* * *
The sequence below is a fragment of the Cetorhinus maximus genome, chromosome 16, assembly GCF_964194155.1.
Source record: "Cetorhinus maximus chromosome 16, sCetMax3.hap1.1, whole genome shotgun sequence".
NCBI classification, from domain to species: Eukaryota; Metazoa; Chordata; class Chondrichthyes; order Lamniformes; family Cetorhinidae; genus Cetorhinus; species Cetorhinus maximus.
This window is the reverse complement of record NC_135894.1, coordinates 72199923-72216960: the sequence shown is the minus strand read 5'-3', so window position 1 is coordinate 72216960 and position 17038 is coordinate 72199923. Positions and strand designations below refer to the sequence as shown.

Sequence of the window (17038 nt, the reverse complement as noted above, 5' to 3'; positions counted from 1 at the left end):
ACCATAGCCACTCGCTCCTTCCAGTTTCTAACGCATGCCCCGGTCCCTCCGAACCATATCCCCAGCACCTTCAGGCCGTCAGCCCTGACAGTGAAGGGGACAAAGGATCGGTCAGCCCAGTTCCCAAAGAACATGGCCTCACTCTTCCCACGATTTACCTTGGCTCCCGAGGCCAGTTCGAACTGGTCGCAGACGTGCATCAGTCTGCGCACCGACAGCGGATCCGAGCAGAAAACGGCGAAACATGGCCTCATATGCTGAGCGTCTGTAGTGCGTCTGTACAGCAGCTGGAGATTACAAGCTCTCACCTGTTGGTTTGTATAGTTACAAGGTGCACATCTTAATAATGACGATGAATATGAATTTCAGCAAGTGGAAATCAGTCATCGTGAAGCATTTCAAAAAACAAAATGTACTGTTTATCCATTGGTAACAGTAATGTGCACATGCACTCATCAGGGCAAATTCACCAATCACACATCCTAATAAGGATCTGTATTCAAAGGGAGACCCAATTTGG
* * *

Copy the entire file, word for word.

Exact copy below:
The sequence below is a fragment of the Cetorhinus maximus genome, chromosome 16, assembly GCF_964194155.1.
Source record: "Cetorhinus maximus chromosome 16, sCetMax3.hap1.1, whole genome shotgun sequence".
NCBI classification, from domain to species: Eukaryota; Metazoa; Chordata; class Chondrichthyes; order Lamniformes; family Cetorhinidae; genus Cetorhinus; species Cetorhinus maximus.
This window is the reverse complement of record NC_135894.1, coordinates 72199923-72216960: the sequence shown is the minus strand read 5'-3', so window position 1 is coordinate 72216960 and position 17038 is coordinate 72199923. Positions and strand designations below refer to the sequence as shown.

Sequence of the window (17038 nt, the reverse complement as noted above, 5' to 3'; positions counted from 1 at the left end):
ACCATAGCCACTCGCTCCTTCCAGTTTCTAACGCATGCCCCGGTCCCTCCGAACCATATCCCCAGCACCTTCAGGCCGTCAGCCCTGACAGTGAAGGGGACAAAGGATCGGTCAGCCCAGTTCCCAAAGAACATGGCCTCACTCTTCCCACGATTTACCTTGGCTCCCGAGGCCAGTTCGAACTGGTCGCAGACGTGCATCAGTCTGCGCACCGACAGCGGATCCGAGCAGAAAACGGCGAAACATGGCCTCATATGCTGAGCGTCTGTAGTGCGTCTGTACAGCAGCTGGAGATTACAAGCTCTCACCTGTTGGTTTGTATAGTTACAAGGTGCACATCTTAATAATGACGATGAATATGAATTTCAGCAAGTGGAAATCAGTCATCGTGAAGCATTTCAAAAAACAAAATGTACTGTTTATCCATTGGTAACAGTAATGTGCACATGCACTCATCAGGGCAAATTCACCAATCACACATCCTAATAAGGATCTGTATTCAAAGGGAGACCCAATTTGG